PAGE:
• sparsely supported here and there
  • only cured enough (at 6 or 8 sec exposure) to maintain a fast model growth -- thus quite pliable as a 50-micron sheet
  • weighed down (drooping) a bit from the uncured resin it has effectively ladled up away from the resin pool

...continuing our growing procedure, the Build Platform lowers this sheet layer down and intends on stopping 50 microns short, but in reality this sagging sheet has either drooped all the way down contacting FEP -or- it's netted FAR MORE than the intended 50-micron layer of resin against the FEP surface. 8 seconds of UV cures the cushion-shaped layer. Lift away. Lower. Expose. This is a plausible way the cushion surface manifests itself. Familiarize your mind's eye with this simulation and you'll quickly learn to detect it and account for it. Account how? Raise the flat cube up off the platform. Tilt the cube so that only a knife's edge of the cube gets a head start... the parallel length of that horizontal edge might still be susceptible to some bowing/sagging... so rid yourself of any parallelism to the build platform and have the layer assemble starting at one vertex corner. Visually stepping through these layers in ChiTuBox should show supported areas GENTLY growing -- none of the very-little-to-very-big explosions observed in the initial scenario.

Exercise 2: Grow it directly on the Build Platform

There are instances where it makes the most sense to rest an intended flat surface on the Build Platform and NOT raise it up via supports. Most obviously this removes the cushion effect. The main downside is that it SLIGHTLY compromises the Z-dimension accuracy. Factors that contribute to this may include how layer 0 is effectively thrown away due to how the Build Platform gets leveled. The other factor might be due to how the "bottom layers" get overcured. The resin jockeys that 3D model their own goods can certainly compensate for this by extending the side that makes contact with the Build Platform. Perhaps add anywhere from 0.05mm to 0.10mm of additional thickness to compensate for an expected loss in those initial "Bottom Layer" growth. And what of additional structures that jut out of the sides? Again, it will depend on those layer portions that explodes outward... 

Example? Go seek out my Driver Sculpt in the other thread. The intention was to grow this bust resting directly on the build platform. I immediately started worrying about whether the overhanging earlobes, nose, and chin would present a problem. Visually stepping through the layers in ChiTuBox, the critical areas in question was extending outward at a gradual-enough rate where I could possibly get away without supports -- and thankfully I did. However, if my ears were more like Yoda's and exploded outward at an alarming rate, I would absolutely play it safe and manually dot that bottom edge with as many supports as I could fit.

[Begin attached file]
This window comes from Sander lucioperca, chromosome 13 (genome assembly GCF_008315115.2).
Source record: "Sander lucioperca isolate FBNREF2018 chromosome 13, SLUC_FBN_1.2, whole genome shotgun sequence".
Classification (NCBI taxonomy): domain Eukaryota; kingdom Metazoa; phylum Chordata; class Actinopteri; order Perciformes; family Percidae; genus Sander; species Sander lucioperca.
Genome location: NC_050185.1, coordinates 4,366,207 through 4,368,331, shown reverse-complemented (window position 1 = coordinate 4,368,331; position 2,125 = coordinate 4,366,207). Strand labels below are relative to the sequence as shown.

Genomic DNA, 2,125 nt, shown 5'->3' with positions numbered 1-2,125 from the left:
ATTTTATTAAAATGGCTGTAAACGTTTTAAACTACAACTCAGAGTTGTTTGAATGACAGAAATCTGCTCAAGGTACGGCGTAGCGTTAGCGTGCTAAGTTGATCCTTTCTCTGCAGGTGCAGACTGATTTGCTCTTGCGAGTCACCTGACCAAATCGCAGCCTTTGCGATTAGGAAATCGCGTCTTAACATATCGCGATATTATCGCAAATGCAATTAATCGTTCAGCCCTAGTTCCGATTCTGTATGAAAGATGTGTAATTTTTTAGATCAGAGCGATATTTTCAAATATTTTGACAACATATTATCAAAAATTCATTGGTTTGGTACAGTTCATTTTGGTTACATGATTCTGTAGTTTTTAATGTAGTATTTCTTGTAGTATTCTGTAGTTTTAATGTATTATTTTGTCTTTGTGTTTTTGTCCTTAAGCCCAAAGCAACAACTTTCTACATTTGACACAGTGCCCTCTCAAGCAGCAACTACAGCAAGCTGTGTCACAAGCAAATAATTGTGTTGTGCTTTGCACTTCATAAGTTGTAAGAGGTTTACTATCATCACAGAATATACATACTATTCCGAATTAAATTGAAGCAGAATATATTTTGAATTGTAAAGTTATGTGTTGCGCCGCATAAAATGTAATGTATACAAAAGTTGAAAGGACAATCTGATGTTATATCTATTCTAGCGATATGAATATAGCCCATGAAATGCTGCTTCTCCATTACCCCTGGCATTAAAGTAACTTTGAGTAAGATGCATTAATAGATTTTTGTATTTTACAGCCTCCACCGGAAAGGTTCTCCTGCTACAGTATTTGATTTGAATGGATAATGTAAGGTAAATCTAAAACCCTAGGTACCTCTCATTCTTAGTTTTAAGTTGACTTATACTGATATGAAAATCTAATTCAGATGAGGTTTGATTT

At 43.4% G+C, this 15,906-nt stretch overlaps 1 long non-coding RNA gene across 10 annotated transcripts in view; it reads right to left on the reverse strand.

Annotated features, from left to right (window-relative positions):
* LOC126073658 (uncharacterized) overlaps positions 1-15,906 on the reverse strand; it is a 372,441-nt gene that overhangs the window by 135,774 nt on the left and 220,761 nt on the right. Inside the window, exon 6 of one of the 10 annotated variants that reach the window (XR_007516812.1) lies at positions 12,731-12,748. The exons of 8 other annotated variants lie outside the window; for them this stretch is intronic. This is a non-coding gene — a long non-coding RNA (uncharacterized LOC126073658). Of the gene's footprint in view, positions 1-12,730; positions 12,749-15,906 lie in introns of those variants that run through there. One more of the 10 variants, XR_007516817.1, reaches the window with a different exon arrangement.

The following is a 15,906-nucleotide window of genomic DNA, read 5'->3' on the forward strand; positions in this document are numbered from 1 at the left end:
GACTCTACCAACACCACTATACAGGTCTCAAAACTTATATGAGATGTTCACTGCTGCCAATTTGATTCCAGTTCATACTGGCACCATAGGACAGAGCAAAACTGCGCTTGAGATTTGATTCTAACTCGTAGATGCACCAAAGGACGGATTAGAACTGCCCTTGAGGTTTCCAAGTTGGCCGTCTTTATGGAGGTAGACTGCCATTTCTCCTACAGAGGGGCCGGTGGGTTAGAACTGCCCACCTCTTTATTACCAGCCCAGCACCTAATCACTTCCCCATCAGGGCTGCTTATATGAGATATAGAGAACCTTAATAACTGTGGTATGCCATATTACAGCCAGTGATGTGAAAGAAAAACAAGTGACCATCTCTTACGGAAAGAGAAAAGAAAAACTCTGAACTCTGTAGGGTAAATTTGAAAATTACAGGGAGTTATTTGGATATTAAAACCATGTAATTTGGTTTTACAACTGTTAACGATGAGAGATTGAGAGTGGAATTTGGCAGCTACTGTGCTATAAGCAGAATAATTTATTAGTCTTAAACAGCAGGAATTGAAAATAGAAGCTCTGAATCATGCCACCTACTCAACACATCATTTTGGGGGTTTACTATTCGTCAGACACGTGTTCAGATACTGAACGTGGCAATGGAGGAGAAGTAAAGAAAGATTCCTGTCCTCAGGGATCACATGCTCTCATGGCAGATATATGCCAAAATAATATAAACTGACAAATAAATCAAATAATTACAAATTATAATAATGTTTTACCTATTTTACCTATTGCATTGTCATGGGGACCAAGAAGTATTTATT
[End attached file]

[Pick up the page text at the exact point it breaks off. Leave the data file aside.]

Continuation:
If you are doing your own CAD work, it might even be prudent to build your own supports into the model. It's perfectly acceptable to do it this way for certain structures rather than be at the mercy of the auto-support algorithms. In this route, you are the one who ultimately knows which surfaces are "safe" to harbor support pock-marks and which surfaces need to be blemish-free. Designing in-situ like this also gives you the freedom to lay in some very imaginative support shapes. A support doesn't always HAVE to be strictly a column tipped with a cone pointer... A few examples can be found in this thread (posted before auto-generated supports came to the B9 printer)...

https://forum.b9c.com/viewtopic.php?f=22&t=235&start=100#p5944

The "free" support-generating software still have a ways to go, IMO. I've played with a great deal of them (B9 Studio, ChiTuBox, Formlabs Preform) and for the most part, they ALL feature the same style of support. The ONLY stand-out in this field is Materialise Magics. It is marketed with a plug-in they call Support Generation. It's claim to fame was the intelligent way it would analyze a model and lay down a repertoire of different support types that I've yet to see others offer. The downside? Only one. An insane $14,000 price tag. A bespoke version of Magics came bundled with envisionTEC printers. CAD jockeys should take a look at the various support types and be inspired to manually model them directly into the target print. Every time I see an impossibly dense forest of supports sprouted by ChiTuBox, I long for a future where they may be enlightened to switch to a wall/curtain type of support.

Resin Vats and FEP

The spare vat kit from Elegoo arrived last week. Two factory metal frames and four sheets of FEP. As a kit, none of this is pre-installed, but in following Elegoo's video, it's a very simple straightforward task that ought to take no more than 20 minutes. The bonus is that familiarization takes away the apprehension from future FEP changes and may even invite experimentation with the alternative "non FEP" film from EPAX. I've only had one occasion where a failed print required fishing from the bottom of the vat. With a gloved finger, I detected the fail and nudged it from the side and it offered little resistance in sliding off. I might suggest using an old credit card or business card to sweep the FEP. This temporarily squeegees away some resin to see if anything has stuck without scratching at the film. Sweep only, not a shoveling/scraping angle. The black plastic scraper should only be used to push objects cured onto the Build Platform. I'd never use it on the FEP. Soon enough, you'll dial-in the optimal exposure settings for your preferred resin and it should greatly extend the longevity of the FEP film.